Where else but Taiwan?

As per request, a new tourism slogan:

[quote]British taxis, subway trains and news media have all become new vehicles to help attract visitors to Taiwan, as part of a massive tourism promotion blitz launched in the United Kingdom. Taiwan’s Tourism Bureau has paid 75 classic London black cabs a total of 250,000 British pounds (about US$390,625) to carry “Where else but Taiwan” posters on their daily street cruises over the next three months.

The bureau has also commissioned British public relations and creative advertisement companies to design and put out 1,000 ads, which promote Taiwan as Asia’s least known travel destination, in the London subway system weekly over the next six weeks.

[/quote]
chinapost.com.tw/taiwan/t-bu … unches.htm

I thought we were already Asia’s least known destination… :ponder:

And what’s with the choice of the word “blitz”? :astonished:

‘Blitz’ is OK in that context, but I understand your reservations. :laughing:

People don’t come to Taiwan for tourism for the same reason they don’t go to Korea, Japan, the Philippines, etc - for the simply reason that we’re in a deep economic recession and for most people it’s really expensive to go on their hols to the other side of the world, especially if they have no family connections there.

Brits are also generally into beach hols, because it’s freezing, eight months of the year. Going up mountains in the Taiwanese humidity is not an attractive proposition to most Brits.

Taiwan is aces, but it’s not going to become a ‘Thailand’ for Brits for lots of reasons that have nothing to do with Taiwan as a place. they’d probably do better going for a cheaper, more targetted campaign, IMO. Hikers, culture, stuff like that, not just blanket coverage with daft slogans.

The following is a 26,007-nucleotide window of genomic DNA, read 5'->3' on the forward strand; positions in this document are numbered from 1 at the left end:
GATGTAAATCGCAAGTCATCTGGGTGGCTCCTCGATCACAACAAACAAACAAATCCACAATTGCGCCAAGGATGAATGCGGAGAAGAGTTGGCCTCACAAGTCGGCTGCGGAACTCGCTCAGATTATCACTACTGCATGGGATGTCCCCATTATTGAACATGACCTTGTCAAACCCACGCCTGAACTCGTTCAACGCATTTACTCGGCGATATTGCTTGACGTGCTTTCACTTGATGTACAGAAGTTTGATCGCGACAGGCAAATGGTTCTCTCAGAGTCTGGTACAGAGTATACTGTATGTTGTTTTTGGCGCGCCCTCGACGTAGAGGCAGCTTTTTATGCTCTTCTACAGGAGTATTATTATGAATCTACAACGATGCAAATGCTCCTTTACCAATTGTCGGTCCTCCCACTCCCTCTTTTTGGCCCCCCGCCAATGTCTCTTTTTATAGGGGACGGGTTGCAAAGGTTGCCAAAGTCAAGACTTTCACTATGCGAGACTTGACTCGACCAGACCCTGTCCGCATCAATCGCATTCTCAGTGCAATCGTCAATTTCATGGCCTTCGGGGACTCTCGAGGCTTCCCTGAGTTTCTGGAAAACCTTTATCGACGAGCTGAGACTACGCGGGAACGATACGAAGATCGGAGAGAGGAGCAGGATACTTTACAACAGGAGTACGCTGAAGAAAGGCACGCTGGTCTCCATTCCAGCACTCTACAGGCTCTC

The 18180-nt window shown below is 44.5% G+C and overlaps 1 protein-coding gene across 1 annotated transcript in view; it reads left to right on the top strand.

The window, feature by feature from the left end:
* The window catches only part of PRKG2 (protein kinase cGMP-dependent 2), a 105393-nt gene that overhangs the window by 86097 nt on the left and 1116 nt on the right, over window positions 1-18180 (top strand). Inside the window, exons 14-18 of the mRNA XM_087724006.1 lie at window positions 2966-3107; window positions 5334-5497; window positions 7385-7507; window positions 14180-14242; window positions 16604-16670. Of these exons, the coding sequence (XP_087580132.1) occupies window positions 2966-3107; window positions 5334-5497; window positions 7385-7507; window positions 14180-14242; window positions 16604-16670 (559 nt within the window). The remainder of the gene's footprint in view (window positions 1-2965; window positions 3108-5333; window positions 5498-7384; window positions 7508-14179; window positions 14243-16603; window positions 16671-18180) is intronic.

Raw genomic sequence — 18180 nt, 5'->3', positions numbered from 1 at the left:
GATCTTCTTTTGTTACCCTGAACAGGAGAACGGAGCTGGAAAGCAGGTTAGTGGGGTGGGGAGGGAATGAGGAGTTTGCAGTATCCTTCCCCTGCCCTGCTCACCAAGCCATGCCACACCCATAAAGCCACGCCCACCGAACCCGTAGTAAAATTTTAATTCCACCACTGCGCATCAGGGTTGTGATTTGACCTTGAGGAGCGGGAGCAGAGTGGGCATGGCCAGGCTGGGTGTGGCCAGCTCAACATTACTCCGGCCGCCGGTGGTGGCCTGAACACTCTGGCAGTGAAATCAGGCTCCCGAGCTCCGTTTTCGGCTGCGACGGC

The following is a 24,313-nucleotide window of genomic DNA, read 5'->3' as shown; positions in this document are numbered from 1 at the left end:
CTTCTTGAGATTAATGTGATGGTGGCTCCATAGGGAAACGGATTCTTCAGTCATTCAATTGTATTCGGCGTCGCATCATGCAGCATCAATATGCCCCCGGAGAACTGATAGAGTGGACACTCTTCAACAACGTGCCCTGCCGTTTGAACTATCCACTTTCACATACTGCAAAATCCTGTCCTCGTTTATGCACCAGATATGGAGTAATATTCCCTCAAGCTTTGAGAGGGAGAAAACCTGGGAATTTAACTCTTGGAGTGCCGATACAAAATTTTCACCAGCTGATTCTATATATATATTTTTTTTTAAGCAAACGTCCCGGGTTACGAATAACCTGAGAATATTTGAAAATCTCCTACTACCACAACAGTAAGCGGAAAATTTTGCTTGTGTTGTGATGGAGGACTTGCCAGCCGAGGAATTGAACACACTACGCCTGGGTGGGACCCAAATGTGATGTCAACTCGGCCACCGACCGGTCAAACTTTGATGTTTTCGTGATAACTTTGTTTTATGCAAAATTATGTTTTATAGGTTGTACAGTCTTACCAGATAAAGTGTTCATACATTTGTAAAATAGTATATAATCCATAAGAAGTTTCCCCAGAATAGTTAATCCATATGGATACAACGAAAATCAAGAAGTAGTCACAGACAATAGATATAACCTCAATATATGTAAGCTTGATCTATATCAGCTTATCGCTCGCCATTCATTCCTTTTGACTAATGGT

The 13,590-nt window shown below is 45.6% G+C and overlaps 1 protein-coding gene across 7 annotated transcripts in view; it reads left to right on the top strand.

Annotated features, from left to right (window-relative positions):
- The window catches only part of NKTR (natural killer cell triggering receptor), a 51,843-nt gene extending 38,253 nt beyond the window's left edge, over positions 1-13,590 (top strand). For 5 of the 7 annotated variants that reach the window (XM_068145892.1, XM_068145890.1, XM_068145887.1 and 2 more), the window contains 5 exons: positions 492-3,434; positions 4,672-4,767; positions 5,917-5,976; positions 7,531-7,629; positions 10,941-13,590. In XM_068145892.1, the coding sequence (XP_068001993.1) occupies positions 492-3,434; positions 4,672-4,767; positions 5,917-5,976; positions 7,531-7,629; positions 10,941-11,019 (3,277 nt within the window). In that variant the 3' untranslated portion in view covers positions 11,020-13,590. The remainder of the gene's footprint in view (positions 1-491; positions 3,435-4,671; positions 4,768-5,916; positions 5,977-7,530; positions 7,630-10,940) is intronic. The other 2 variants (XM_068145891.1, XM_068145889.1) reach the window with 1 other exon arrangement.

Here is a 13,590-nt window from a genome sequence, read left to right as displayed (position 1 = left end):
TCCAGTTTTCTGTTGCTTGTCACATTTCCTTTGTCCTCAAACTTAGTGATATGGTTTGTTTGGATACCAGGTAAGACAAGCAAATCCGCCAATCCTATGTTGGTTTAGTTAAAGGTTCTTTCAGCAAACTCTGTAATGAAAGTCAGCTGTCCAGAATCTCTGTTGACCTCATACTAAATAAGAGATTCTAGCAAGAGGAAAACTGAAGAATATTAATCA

Quarter of a million quid! Hook me u with a few grand and I’ll get some folk coming your way. Probably not a quarter of a million’s worth though …

You are right Buttercup, it would be better to spend on hikers, birds, culture enthusiasts, tea drinkers…it’s still better than nothing though.

Yeah, I just think for the vast majority of Brits who have the cash to sink on an Asian trip, they’d proabably choose somewhere more ‘beachy’. You’re looking at people who have ‘done’ all that.

I’m not a marketing expert, though. Taxi campaigns must ‘pay back’ in terms of coverage.

The most likely beneficiary of this advertising campaign will be Thailand… whenever I am home everyone always says “Ohh really, Taiwan… I hear they have really nice beaches there… your not very suntanned though” :raspberry:

I wouldn’t be targeting the UK at this point in time. Everyone’s holidaying domestically.

One free way to get foreigners to spend more in Taiwan would be to extend the period of time people have to leave after their ARCs are cancelled to, say, three months. They can’t claim off the state, so would just be living off their savings getting pissed in Kending.

Discriminatory foreign worker policies, tight visa regs, and no tourist infrastructure and they are wasting $250,000 quid on a tourism policy? Great job guys, how did all those Mainland tourists work out for you again?

I’d say they need to go for targetted advertising towards people that would like Taiwan’s strengths like bird watching, hiking, mountaineering and biking; and possibly sport fishing and medical tourism.

When I think of Brits and holiday I think Thailand or India.

Should anyone actually end up on Taiwan because of these ads, the slogan is likely to bit the designers in the arse. “Where else but Taiwan would you see five peole on a scooter?” “Where else but Taiwan to people wear helmets, but not put them on their children?” Etc . . .